What you need to know:
- The admission from the minister arose from a question on whether the decision by Uganda to deploy its troops to Juba was affecting the nascent peace talks in the world’s youngest nation.
- On Thursday, Igad cancelled an urgent meeting it had planned for Juba but said it was hopeful that South Sudan’s warring parties will end their conflict and cease hostilities.
Kenya will not be sending troops to the troubled South Sudan despite a request from the United Nations.
Foreign Cabinet Secretary Amina Mohamed Wednesday told reporters that Kenya had been approached to help boost the more than 5,500 soldiers needed to guard peace in the neighbouring country.
But the government, taking a neutral view on the conflict, said it would not send its soldiers after all. It would instead opt to contribute to the solution through diplomatic means.
“The UN Security council has approached several countries Kenya and Rwanda among them to contribute 5500 peacekeeping force,” she told reporters during the signing of her ministry’s performance contracts.
“Some countries have already agreed to provide troops to South Sudan, others are still considering the provision of those troops. Kenya supports the implementation of the Security Council but is unlikely to send its troops.”
The admission from the minister arose from a question on whether the decision by Uganda to deploy its troops to Juba was affecting the nascent peace talks in the world’s youngest nation.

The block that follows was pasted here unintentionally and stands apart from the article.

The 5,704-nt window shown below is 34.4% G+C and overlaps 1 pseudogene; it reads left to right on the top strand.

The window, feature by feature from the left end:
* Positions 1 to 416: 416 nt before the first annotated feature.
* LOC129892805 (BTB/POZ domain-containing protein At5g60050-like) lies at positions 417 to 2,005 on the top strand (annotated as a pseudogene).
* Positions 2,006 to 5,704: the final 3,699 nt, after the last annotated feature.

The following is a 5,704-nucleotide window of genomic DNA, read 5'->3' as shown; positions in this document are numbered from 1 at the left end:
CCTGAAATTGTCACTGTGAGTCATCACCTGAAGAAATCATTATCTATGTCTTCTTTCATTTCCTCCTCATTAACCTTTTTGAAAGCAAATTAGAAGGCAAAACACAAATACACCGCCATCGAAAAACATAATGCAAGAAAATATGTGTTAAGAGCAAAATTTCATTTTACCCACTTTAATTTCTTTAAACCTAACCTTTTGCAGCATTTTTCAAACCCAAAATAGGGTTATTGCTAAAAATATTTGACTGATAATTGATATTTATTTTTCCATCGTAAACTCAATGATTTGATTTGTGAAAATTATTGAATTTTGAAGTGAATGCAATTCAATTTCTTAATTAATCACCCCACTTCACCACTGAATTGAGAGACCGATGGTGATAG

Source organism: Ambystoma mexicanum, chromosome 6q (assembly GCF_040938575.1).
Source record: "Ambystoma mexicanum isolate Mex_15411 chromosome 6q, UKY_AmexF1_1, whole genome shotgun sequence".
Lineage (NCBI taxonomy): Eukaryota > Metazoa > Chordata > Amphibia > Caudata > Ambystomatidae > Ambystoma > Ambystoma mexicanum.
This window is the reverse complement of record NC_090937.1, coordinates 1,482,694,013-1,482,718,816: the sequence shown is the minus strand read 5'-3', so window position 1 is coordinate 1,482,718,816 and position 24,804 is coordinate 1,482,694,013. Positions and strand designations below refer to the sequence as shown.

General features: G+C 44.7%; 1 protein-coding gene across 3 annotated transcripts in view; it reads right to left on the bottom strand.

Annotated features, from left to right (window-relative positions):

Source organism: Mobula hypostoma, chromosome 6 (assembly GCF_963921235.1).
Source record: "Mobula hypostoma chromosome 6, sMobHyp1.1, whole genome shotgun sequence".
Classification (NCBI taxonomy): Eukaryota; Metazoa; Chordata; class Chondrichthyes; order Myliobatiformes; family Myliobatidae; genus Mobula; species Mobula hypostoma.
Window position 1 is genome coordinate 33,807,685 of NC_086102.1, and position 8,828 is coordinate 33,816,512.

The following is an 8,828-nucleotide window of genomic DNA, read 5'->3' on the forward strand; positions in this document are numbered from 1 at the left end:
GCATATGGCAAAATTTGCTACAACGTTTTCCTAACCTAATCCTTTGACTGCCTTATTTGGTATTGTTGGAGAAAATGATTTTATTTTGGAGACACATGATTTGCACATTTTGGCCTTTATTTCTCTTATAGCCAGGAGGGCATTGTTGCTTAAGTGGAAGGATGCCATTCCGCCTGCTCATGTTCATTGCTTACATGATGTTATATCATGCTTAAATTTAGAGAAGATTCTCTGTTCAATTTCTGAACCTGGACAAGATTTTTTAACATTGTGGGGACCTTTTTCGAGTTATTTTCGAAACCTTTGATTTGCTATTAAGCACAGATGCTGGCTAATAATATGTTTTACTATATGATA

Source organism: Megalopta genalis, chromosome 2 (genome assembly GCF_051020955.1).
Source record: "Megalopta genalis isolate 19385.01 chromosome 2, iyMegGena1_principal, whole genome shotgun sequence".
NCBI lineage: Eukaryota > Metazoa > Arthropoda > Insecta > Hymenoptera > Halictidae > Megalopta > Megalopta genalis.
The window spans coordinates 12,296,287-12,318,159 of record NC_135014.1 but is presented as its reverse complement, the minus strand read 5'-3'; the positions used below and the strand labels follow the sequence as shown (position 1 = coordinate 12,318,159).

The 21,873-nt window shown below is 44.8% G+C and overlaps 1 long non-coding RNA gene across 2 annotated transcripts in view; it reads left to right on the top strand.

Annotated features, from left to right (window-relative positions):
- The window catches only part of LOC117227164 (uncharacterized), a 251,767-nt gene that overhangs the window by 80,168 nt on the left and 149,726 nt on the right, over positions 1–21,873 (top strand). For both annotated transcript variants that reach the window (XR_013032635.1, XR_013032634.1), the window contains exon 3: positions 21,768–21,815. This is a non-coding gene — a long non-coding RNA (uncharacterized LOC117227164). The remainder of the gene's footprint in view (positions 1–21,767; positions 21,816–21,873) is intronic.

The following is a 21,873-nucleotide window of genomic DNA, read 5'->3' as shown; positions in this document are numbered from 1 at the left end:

But Ms Mohamed told reporters Uganda’s move had been sanctioned by both the government of South Sudan and the Intergovernmental Authority on Development (Igad), the body that has been midwifing the talks; to “protect installations in South Sudan.”
“It was agreed that it would provide an opportunity to take humanitarian assistance to South Sudan. It as very difficult for the first few days to find a flight to take humanitarian assistance, she argued. But Uganda has since been accused by the rebel side of siding with the South Sudanese government and fighting alongside the Sudan People’s Liberation Army (SPLA).
“Igad did not allow anybody to fight alongside south Sudanese army. Igad agreed to the protection of installations and to allow humanitarian assistance. So, you cannot say that Igad allowed foreign troops in South Sudan. All the participating countries are members of Igad.”
The UN Security Council passed a resolution in December last year to boost the presence of peace keepers several days after the country descended into chaos.
Normally, the National Security Council, upon the approval of the National Assembly, deploys Kenyan troops outside its borders for peace, support operations or any other missions allowed by the law.
But the government quickly added that while it supports the resolution, Kenya’s participation will not be by sending its military.
“Kenya will not send troops to South Sudan but supports the UN Security Council Resolution,” Foreign Affairs later said.
On Thursday, Igad cancelled an urgent meeting it had planned for Juba but said it was hopeful that South Sudan’s warring parties will end their conflict and cease hostilities.
Igad Executive Secretary Mahboub Maalim claimed negotiations were going well in Addis Ababa as shuttle diplomacy by mediators continued to have fighting stop.
“We hope there is going to be a cessation of hostilities and find a way to deal with people who have been displaced since the fight began,” he said on the sidelines of a conference information access for improving disaster risks reduction in the Horn of Africa, in Nairobi.
The meeting which had been scheduled for Thursday was to discuss the foreign intervention in South Sudan, beside the efforts of how to convene the warring parties to cease hostilities.